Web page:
Mrs. E. Oakes Smith. The editor of the New York Mirror having inadvertantly published a note from this gifted woman, in which she piivately acknowledged the authorship of the Newsboy, one of the most popular and touching stories of the day, she takes the delinquent editor gracefully to task, in a letter of characteristic power and beauty. The following extract embodies the heroic spirit and the tine philosophy that pervade every production of her pen: " 1 do not consider the public at large has anything to do with my private experience. The man or the woman who is not equal to the many contingencies of life, is too weak and cowardly to deserve comment. The man or the woman who whines over misfortunes is maudlin with poverty, which is as bad as any other kind of drunkenness. The man or the woman who is afraid to utter the truth revealed to the soul, because of institutions or professions, is a recreant to God and man. The man or the woman who makes no advance upon the age, is a drone...
THE WORLD WOULD BE THE BETTER FOR IT. [Newspaper Article] — California Farmer and Journal of Useful Sciences — 19 April 1855
THE WORLD WOULD BE THE BETTER FOR IT. lr men cared less for wealth and fame, And less for battle-fields and glory; ICwrit in rniman hearts, a name Seemed letter than in song and story, If men, instesd of imrsing pride, Would learn to hate it and abhor it— If more relied On Love to guide, The world would be the better for it If men dealt less in stocks and lands, And more in bonds and deeds fraternal c It Love's work had more willing hands To link this world to the supernal; If men stored up Love's oil and wine, And on bruised human hearts would pour it; If " yours" ad" mine" Would once ombine, The world would be tl c better for it If more would art the play of Life), And fewer spoil it in rehearsal; If Bigotry would sheathe its knife 'Till Good become more universal; If Custom, gray with ages grown, Had fewer blind en to adore it— If talent sh on e In Truth alone, The world would be the better for it If men were wise in little things— Affecting less in all their dealings: If hearts ...
THE SILENT LAND. [Newspaper Article] — California Farmer and Journal of Useful Sciences — 19 April 1855
THE SILENT LAND. Into the Silent Land I Ah I who *hall lead us thithert Clouds in the evening sky more darkly gather, And chattered wrecks lie thicker on the strand I Who lead.- us with a gentle hand, Wiiither, O whither, Into the Silent Land I O Land 1 O Land I For all the broken-hearted, The mildest herald by our fate allotted, Beckons, and with inverted torch doth stand, To lend us with a gentle hand Into the land of the great departed, Into the Silent Land I — Yon Salis, (traiixinttd by Longfellow)
The Crime of Delay. [Newspaper Article] — California Farmer and Journal of Useful Sciences — 19 April 1855
The Crime of Delay. You ask. dear Jim, why. I took so much interest in that boy ? I will tell you, but mark me, you must never allude to the subject again. 1 had thought, that for my own credit, no one should ever know the reason of my solitude concerning him. or why his death has affected me so deeply. But he is dead now. and lest you should misconstrue my interest in him to my prejudice, I will tell y on frankly all that I know of him, so far as it affects myself. I was not always, you are aware,dear Jim, the man you have recently known me. I once had position and influence, and when you first knew me, had never done any act to bring a blush of shame.lo the cheek of friend or relative. But of this, enough. It is sufßcent, that one year ago, or thereabouts, as 1 went to my office on a beautiful morning in March, I noticed a boy walking down the street, just ahead of me, looking pale, emac ated and yet beautiful. There was a peculiar—an exceedingly anxious look, that 1 had never see...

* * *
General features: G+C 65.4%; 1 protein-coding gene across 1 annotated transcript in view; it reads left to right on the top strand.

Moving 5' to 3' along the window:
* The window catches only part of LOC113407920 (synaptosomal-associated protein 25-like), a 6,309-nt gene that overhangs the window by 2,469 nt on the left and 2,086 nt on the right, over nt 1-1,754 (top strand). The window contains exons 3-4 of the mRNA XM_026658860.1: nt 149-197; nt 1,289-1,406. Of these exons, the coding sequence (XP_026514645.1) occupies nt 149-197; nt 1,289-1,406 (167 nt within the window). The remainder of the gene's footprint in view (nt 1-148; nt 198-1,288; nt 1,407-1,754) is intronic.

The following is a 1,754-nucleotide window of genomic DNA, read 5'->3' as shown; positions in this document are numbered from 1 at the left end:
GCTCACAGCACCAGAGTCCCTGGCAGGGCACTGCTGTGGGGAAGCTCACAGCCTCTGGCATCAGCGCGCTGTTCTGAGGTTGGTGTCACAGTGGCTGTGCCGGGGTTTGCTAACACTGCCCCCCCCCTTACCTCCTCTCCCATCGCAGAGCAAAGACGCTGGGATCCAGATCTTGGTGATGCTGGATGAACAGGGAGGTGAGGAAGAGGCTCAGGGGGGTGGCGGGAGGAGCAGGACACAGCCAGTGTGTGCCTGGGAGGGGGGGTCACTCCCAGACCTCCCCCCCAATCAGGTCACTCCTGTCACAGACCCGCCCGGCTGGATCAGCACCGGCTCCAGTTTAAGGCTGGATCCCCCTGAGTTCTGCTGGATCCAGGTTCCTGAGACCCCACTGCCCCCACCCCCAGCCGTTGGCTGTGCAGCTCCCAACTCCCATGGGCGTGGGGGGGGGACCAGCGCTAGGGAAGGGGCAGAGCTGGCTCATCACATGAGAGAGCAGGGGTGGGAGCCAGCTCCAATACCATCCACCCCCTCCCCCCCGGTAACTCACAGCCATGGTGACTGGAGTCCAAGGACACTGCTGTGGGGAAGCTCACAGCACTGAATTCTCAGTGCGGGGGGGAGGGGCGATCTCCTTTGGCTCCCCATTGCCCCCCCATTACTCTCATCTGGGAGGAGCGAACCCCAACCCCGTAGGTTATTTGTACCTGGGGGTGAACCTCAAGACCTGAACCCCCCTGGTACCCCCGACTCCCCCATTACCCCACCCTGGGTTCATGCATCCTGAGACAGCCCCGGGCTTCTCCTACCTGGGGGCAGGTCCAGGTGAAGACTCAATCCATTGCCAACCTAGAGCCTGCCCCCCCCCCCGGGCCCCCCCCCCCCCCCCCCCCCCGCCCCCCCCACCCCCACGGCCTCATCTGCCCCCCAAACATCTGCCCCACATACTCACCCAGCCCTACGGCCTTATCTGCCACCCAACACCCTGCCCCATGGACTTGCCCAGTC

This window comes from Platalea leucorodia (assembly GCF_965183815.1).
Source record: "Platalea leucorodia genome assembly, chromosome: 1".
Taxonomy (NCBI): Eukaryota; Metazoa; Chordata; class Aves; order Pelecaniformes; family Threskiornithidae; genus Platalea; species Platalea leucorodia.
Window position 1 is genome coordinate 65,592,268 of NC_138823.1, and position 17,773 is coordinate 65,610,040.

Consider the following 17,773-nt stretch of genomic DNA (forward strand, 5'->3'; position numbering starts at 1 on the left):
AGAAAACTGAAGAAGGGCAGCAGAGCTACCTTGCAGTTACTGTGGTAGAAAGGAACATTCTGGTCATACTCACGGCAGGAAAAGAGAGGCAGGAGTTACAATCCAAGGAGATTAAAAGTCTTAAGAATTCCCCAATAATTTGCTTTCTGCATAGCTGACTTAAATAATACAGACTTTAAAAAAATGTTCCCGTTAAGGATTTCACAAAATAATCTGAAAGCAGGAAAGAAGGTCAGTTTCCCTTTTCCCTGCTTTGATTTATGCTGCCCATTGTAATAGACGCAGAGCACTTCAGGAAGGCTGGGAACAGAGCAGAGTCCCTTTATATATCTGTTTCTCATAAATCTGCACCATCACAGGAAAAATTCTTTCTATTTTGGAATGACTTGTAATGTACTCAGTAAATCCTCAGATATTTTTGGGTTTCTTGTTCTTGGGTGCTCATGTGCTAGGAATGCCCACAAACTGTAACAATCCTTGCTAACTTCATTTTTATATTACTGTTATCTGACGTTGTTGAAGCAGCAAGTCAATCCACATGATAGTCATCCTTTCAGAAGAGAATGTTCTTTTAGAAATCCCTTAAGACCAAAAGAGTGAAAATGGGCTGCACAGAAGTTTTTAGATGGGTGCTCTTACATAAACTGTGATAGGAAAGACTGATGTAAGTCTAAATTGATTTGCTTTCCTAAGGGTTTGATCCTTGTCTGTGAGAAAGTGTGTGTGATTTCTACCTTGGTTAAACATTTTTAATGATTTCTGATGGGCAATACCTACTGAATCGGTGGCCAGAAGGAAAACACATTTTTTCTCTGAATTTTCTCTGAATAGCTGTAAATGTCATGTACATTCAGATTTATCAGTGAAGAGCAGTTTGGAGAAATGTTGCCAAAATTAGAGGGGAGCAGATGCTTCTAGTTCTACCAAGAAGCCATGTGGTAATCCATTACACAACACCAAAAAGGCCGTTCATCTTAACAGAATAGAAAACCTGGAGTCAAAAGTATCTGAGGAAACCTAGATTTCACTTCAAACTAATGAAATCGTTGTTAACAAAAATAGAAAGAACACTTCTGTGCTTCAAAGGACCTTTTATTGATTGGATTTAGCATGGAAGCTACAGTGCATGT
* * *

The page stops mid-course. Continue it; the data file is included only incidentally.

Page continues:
How to Get a Coat Mended. [Newspaper Article] — California Farmer and Journal of Useful Sciences — 19 April 1855
How to Get a Coat Mended. KATE BRADFORD " Pshaw ! a woman keep a secret! Who ever knew one to keep anything twenty-four hours ?" "That's a libel upon the sex, Mr. Hill —invented. I'll be bound, by some, thrice-rejected bachelor, who could think of no other mode of revenge. Let anybody put a secret in my possession, and if 1 cannot keep it till the day of judgement, then 1 was not christened Laura, that's all." '•Guess I will try you, sometime;" and Mr. Hill applied a match to hiscigar, and walked out. Proceeding to a confectioner's, he purchased a mammoth sugar heart and two smaller ones. These he took to his shop, and cut a piece of shingle the exact size of the large heart, and placed the wooden counterfeit in the paper with the small ones, that the packages might iook as nearly alike as possible. Nearly tea-time, Mr. HMI entered the sittingroom where Laura and her friend Mary were busy plying their needles. Seating himself near by, he drew two small bundles from his coat pocket, ...
THE DYING MOTHER. [Newspaper Article] — California Farmer and Journal of Useful Sciences — 19 April 1855
THE DYING MOTHER. Wk were weeping round her pillow, For we knew that she mrist die; It was Light within our bosomsIt was night within the sky. Oh I be kind to one another, was my mother's pleading prayer, As her hand lay like a snow-flake On the baby's golden hair. Tiien a glory bound her forehead, Like the glory of a crown, A i ! in the f ilent sea of death The etar of life went down. Her latest breath was borne away Upon that loving prayer, And the hand grew heavier, paler In the baby's golden hair.
FRIENDSHIP. [Newspaper Article] — California Farmer and Journal of Useful Sciences — 19 April 1855
FRIENDSHIP. Fob. if there ia an earthly doom That naught can e'er atone, It U to feel in wo and gloom Forgotten and alone. Place me on come lone, barren isle, Encircled by the wave, Wl ere nature never weara a smile, And tempests wildly raveBear me where mortal ne'er hath been, Beyond the icy zone, Far from the busy haunts of men, But leave me not alone. Give me one friend to share my lot, One heart that clings to mine, Come weal or wo, it matters not, All others I'd resign. m